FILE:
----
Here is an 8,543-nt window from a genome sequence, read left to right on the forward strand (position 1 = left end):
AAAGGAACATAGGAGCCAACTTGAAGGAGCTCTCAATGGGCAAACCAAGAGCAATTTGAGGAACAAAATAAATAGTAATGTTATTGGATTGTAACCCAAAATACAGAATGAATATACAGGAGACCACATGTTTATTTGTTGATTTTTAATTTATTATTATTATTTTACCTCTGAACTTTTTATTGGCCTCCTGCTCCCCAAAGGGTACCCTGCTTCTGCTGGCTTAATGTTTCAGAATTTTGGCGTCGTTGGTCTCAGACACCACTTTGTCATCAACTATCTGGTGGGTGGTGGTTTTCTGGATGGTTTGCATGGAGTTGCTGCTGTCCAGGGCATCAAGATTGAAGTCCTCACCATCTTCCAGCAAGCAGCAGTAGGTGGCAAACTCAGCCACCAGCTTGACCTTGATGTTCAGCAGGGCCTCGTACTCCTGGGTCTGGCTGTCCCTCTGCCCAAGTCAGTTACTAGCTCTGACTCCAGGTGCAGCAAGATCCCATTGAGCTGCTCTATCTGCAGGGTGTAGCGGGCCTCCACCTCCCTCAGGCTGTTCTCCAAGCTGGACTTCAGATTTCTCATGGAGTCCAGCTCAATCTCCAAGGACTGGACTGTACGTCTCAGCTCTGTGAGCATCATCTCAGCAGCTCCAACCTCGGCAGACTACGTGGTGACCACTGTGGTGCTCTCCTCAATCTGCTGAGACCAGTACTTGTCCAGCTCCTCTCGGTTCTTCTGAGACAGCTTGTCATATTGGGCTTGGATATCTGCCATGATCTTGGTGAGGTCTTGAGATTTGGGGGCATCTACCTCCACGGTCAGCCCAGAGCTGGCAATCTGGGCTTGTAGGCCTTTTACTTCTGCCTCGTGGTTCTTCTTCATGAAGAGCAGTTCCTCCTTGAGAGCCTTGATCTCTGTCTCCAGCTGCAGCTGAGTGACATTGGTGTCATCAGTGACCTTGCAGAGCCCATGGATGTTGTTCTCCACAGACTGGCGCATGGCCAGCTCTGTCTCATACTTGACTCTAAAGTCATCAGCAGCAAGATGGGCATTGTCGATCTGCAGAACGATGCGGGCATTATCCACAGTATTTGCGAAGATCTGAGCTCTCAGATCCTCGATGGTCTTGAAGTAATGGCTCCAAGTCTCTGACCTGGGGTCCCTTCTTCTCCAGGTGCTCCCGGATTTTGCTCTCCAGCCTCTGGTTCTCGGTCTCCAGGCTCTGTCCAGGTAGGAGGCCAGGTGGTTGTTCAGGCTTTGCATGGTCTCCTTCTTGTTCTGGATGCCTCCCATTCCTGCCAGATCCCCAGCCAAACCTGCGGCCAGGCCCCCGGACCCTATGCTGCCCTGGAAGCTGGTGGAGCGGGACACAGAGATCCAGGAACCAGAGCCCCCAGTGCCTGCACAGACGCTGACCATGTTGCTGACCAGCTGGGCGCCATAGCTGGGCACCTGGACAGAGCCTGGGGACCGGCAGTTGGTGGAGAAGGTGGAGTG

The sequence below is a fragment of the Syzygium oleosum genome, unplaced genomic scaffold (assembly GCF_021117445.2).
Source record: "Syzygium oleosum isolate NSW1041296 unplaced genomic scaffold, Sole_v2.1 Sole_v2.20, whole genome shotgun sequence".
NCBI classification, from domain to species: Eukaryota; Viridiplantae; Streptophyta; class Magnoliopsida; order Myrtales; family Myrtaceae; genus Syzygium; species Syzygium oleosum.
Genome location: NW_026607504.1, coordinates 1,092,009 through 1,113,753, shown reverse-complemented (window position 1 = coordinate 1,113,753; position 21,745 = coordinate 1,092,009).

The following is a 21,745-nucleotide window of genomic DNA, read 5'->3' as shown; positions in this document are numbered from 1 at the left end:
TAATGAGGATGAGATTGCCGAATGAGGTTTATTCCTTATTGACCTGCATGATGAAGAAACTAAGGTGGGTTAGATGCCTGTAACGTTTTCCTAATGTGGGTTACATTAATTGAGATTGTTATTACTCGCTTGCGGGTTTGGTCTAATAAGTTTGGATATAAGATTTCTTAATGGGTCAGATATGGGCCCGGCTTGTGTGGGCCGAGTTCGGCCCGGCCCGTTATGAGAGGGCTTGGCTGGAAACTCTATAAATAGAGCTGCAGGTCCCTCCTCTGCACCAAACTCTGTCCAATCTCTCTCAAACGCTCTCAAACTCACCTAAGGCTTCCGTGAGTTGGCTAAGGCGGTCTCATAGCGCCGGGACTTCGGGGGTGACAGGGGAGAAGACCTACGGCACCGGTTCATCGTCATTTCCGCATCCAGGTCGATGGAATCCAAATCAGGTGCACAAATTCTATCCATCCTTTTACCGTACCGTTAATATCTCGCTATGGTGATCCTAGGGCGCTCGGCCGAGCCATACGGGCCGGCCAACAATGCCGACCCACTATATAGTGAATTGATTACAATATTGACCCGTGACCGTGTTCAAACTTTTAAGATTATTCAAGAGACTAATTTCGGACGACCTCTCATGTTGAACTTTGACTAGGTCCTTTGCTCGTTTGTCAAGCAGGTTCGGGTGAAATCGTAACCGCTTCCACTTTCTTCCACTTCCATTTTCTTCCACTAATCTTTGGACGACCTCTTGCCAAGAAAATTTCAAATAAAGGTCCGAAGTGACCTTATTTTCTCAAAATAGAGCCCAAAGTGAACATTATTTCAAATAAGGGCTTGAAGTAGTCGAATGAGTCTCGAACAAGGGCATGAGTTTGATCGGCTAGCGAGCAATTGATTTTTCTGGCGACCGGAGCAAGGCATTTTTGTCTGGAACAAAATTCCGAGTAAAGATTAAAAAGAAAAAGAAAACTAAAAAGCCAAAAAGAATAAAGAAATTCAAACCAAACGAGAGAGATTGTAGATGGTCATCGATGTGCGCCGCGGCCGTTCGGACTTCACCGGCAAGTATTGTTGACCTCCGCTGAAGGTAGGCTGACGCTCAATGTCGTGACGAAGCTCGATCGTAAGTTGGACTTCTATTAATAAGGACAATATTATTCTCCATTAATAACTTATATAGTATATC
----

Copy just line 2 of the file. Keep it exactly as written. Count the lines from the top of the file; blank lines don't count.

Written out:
AAAGGAACATAGGAGCCAACTTGAAGGAGCTCTCAATGGGCAAACCAAGAGCAATTTGAGGAACAAAATAAATAGTAATGTTATTGGATTGTAACCCAAAATACAGAATGAATATACAGGAGACCACATGTTTATTTGTTGATTTTTAATTTATTATTATTATTTTACCTCTGAACTTTTTATTGGCCTCCTGCTCCCCAAAGGGTACCCTGCTTCTGCTGGCTTAATGTTTCAGAATTTTGGCGTCGTTGGTCTCAGACACCACTTTGTCATCAACTATCTGGTGGGTGGTGGTTTTCTGGATGGTTTGCATGGAGTTGCTGCTGTCCAGGGCATCAAGATTGAAGTCCTCACCATCTTCCAGCAAGCAGCAGTAGGTGGCAAACTCAGCCACCAGCTTGACCTTGATGTTCAGCAGGGCCTCGTACTCCTGGGTCTGGCTGTCCCTCTGCCCAAGTCAGTTACTAGCTCTGACTCCAGGTGCAGCAAGATCCCATTGAGCTGCTCTATCTGCAGGGTGTAGCGGGCCTCCACCTCCCTCAGGCTGTTCTCCAAGCTGGACTTCAGATTTCTCATGGAGTCCAGCTCAATCTCCAAGGACTGGACTGTACGTCTCAGCTCTGTGAGCATCATCTCAGCAGCTCCAACCTCGGCAGACTACGTGGTGACCACTGTGGTGCTCTCCTCAATCTGCTGAGACCAGTACTTGTCCAGCTCCTCTCGGTTCTTCTGAGACAGCTTGTCATATTGGGCTTGGATATCTGCCATGATCTTGGTGAGGTCTTGAGATTTGGGGGCATCTACCTCCACGGTCAGCCCAGAGCTGGCAATCTGGGCTTGTAGGCCTTTTACTTCTGCCTCGTGGTTCTTCTTCATGAAGAGCAGTTCCTCCTTGAGAGCCTTGATCTCTGTCTCCAGCTGCAGCTGAGTGACATTGGTGTCATCAGTGACCTTGCAGAGCCCATGGATGTTGTTCTCCACAGACTGGCGCATGGCCAGCTCTGTCTCATACTTGACTCTAAAGTCATCAGCAGCAAGATGGGCATTGTCGATCTGCAGAACGATGCGGGCATTATCCACAGTATTTGCGAAGATCTGAGCTCTCAGATCCTCGATGGTCTTGAAGTAATGGCTCCAAGTCTCTGACCTGGGGTCCCTTCTTCTCCAGGTGCTCCCGGATTTTGCTCTCCAGCCTCTGGTTCTCGGTCTCCAGGCTCTGTCCAGGTAGGAGGCCAGGTGGTTGTTCAGGCTTTGCATGGTCTCCTTCTTGTTCTGGATGCCTCCCATTCCTGCCAGATCCCCAGCCAAACCTGCGGCCAGGCCCCCGGACCCTATGCTGCCCTGGAAGCTGGTGGAGCGGGACACAGAGATCCAGGAACCAGAGCCCCCAGTGCCTGCACAGACGCTGACCATGTTGCTGACCAGCTGGGCGCCATAGCTGGGCACCTGGACAGAGCCTGGGGACCGGCAGTTGGTGGAGAAGGTGGAGTG